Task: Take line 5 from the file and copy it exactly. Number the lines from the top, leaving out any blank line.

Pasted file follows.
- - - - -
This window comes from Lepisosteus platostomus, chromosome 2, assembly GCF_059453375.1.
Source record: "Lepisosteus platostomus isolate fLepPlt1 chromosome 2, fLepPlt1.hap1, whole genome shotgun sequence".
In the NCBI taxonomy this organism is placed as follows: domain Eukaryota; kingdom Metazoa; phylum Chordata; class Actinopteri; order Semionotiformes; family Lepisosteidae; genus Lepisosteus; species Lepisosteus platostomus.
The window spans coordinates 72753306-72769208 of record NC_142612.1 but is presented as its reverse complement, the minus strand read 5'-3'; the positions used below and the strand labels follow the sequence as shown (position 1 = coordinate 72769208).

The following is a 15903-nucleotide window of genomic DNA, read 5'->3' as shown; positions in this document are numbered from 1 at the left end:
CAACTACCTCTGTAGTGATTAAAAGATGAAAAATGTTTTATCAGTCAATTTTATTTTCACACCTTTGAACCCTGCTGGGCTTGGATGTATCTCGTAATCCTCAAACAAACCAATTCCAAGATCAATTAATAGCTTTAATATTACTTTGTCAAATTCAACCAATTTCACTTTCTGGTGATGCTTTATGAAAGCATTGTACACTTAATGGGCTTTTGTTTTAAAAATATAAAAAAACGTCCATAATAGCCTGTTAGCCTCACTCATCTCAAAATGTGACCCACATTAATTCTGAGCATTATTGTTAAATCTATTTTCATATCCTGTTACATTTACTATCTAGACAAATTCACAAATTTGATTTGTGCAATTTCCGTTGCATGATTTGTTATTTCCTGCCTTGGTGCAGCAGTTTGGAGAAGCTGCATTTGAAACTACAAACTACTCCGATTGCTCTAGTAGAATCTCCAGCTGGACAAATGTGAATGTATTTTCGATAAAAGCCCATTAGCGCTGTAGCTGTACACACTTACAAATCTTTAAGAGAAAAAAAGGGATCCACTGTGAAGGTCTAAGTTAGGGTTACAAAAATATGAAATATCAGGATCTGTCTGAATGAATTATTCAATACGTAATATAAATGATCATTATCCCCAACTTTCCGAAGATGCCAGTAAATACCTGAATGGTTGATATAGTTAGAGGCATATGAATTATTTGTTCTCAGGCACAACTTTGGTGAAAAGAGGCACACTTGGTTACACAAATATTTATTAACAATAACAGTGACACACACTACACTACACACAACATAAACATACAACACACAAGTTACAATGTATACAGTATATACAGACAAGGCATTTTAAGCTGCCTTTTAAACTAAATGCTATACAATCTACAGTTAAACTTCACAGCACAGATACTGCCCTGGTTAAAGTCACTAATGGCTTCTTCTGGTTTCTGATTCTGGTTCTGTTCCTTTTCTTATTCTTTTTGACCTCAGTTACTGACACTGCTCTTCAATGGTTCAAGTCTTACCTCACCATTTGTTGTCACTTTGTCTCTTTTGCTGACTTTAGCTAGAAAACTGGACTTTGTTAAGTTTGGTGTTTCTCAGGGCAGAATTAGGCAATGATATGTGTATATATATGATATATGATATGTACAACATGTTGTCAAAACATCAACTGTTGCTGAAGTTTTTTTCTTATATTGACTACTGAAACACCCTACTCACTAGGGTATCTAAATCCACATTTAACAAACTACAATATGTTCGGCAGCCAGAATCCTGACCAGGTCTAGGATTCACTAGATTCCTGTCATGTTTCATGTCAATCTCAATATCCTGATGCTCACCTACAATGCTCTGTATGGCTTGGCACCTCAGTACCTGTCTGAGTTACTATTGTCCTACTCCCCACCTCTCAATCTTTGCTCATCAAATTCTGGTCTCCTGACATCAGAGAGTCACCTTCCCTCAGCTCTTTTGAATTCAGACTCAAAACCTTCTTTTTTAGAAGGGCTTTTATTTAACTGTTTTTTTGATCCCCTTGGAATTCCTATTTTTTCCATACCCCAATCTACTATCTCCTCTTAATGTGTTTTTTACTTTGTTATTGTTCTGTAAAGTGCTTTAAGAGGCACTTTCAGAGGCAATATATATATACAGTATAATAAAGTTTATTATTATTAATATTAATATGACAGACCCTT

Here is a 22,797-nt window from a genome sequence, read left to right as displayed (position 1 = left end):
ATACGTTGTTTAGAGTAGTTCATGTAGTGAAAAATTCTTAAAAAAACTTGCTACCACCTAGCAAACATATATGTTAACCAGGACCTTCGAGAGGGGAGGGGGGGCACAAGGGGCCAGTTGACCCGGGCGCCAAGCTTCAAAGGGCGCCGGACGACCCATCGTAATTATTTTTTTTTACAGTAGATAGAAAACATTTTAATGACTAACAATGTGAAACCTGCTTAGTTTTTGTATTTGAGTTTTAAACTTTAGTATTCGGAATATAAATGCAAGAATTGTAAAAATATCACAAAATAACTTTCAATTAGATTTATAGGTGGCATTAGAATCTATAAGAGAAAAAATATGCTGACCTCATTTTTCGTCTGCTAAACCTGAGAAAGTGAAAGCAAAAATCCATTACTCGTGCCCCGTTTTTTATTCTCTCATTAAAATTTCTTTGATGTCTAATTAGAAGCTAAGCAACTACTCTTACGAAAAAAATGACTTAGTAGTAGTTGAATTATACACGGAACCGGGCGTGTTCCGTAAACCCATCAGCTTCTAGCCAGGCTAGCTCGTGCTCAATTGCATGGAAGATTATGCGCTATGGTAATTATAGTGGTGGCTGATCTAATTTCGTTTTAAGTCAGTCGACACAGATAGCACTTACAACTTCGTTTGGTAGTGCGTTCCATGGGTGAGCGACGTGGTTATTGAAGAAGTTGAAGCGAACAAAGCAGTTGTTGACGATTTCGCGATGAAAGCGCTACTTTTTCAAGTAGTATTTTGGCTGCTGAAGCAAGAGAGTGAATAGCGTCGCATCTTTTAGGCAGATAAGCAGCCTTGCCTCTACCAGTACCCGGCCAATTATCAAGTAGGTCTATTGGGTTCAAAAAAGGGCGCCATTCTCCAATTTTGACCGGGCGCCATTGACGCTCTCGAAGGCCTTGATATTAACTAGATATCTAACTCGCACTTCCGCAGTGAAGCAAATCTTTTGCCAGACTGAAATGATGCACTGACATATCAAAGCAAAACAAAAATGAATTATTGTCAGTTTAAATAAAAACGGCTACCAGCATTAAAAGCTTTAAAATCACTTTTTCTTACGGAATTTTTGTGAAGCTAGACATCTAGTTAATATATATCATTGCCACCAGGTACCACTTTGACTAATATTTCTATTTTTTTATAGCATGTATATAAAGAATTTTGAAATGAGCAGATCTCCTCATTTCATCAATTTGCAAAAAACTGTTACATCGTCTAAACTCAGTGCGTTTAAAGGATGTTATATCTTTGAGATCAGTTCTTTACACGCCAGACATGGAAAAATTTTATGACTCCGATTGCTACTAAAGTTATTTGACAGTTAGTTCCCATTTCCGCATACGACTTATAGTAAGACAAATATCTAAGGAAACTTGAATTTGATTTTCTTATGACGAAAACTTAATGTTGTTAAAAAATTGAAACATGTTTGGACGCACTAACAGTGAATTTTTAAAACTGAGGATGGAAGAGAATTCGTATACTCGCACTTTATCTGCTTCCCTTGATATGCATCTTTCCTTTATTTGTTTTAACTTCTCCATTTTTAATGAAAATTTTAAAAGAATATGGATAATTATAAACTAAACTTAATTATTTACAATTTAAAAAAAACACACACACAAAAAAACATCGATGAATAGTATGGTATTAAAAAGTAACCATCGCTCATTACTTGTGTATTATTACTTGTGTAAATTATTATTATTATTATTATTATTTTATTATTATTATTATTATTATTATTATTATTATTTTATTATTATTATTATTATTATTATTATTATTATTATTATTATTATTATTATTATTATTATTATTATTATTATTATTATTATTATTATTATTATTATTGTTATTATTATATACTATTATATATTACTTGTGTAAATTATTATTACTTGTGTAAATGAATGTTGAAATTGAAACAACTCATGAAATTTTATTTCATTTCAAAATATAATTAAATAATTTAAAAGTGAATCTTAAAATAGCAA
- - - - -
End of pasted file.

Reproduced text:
The following is a 15903-nucleotide window of genomic DNA, read 5'->3' as shown; positions in this document are numbered from 1 at the left end: